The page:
As early as 1843 she began the composition of her ‘Lives of the Princesses of England;’ but it was thought expedient to defer the publication of the work till after the completion (in 1848) of Miss Strickland's ‘Lives of the Queens of England’ [see Strickland, Agnes], which had suggested it. In the meantime she published in 3 vols. (1846) her ‘Letters of Royal Ladies of Great Britain, from the 11th Century to the close of Queen Mary's Reign,’ still under her maiden name, though a few months previously she had married George Pycock Green, a member of an old nonconformist family living at Cottingham in Yorkshire. During the first two years of her married life, while her husband was carrying on his studies as a painter at Paris and Antwerp, Mrs. Green busied herself with historical researches. These stood her in good stead on her return to England, when she settled with her husband in the house in Gower Street (afterwards No. 300) which she occupied till her death. The ‘Lives of the Princesses,’ which appeared in six volumes (1849–55), covered six centuries, beginning with the Norman Conquest and ending with the daughters of Charles I; but for the earlier parts of the period the materials were often scanty, and the chronicles of other countries into which our princesses married had to supplement the meagre native records. For the later volumes the materials were abundant; yet her treatment of such a biography as that of Elisabeth of Bohemia may be regarded as the most exhaustive which the subject has yet received. Besides editing for the Camden Society the entertaining ‘Diary of John Rous’ (1856) and the ‘Life of William Whittingham’ in the society's ‘Miscellany,’ vol. vi. (1871), she brought out in 1857 the ‘Life and Letters of Henrietta Maria,’ a volume which was based entirely on original research.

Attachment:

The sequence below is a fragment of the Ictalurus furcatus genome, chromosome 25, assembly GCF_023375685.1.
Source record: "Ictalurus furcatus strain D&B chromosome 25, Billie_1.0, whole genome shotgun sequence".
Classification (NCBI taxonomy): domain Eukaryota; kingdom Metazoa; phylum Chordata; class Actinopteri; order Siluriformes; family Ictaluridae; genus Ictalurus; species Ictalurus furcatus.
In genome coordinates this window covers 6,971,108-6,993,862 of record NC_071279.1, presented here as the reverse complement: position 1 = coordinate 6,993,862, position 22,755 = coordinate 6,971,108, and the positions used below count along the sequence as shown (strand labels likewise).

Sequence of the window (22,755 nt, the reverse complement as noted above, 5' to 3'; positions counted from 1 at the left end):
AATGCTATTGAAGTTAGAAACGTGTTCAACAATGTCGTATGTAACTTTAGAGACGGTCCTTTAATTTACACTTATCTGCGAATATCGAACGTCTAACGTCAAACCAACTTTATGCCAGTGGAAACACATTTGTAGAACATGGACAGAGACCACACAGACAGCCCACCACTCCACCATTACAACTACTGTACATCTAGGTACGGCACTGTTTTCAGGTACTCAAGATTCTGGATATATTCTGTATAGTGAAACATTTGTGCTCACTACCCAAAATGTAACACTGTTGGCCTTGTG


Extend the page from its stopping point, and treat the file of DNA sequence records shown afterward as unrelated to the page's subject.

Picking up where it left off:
In 1853 Mrs. Everett Green accepted a nomination by Sir John (afterwards Lord) Romilly [q. v.] as one of the editors of the calendars of state papers, in the publication of which as master of the rolls he took a warm interest; and during a period of forty years there was no more devoted and no more capable worker than herself associated with this important national undertaking. In the course of these years, carrying on her labours first in the old state paper office overlooking St. James's Park, and afterwards in the Public Record Office in Chancery Lane, she edited forty-one volumes of the Domestic series, viz. (in the order of publication): Calendars of State Papers of the Reigns of James I (1857–9, 4 vols.), of Charles II (1860–6, vols. i–vii.), and of Elizabeth (1867–72, vols. iii–viii. and xii.), of the Commonwealth (1875–85, 13 vols.), of the Proceedings of the Committee for the Advance of Money (1888, 3 parts), of the Proceedings of the Committee for Compounding with Delinquents (1889–92, 5 parts), and of State Papers of the Reign of Charles II (1893–1895, vols. viii–x.). In accordance with the gradual development of the system on which the calendaring was conducted, the fulness of Mrs. Green's later calendars is much greater than that of the earlier; but throughout the work she showed a sure power of discrimination, an accurate historical knowledge, and an unusual familiarity with languages.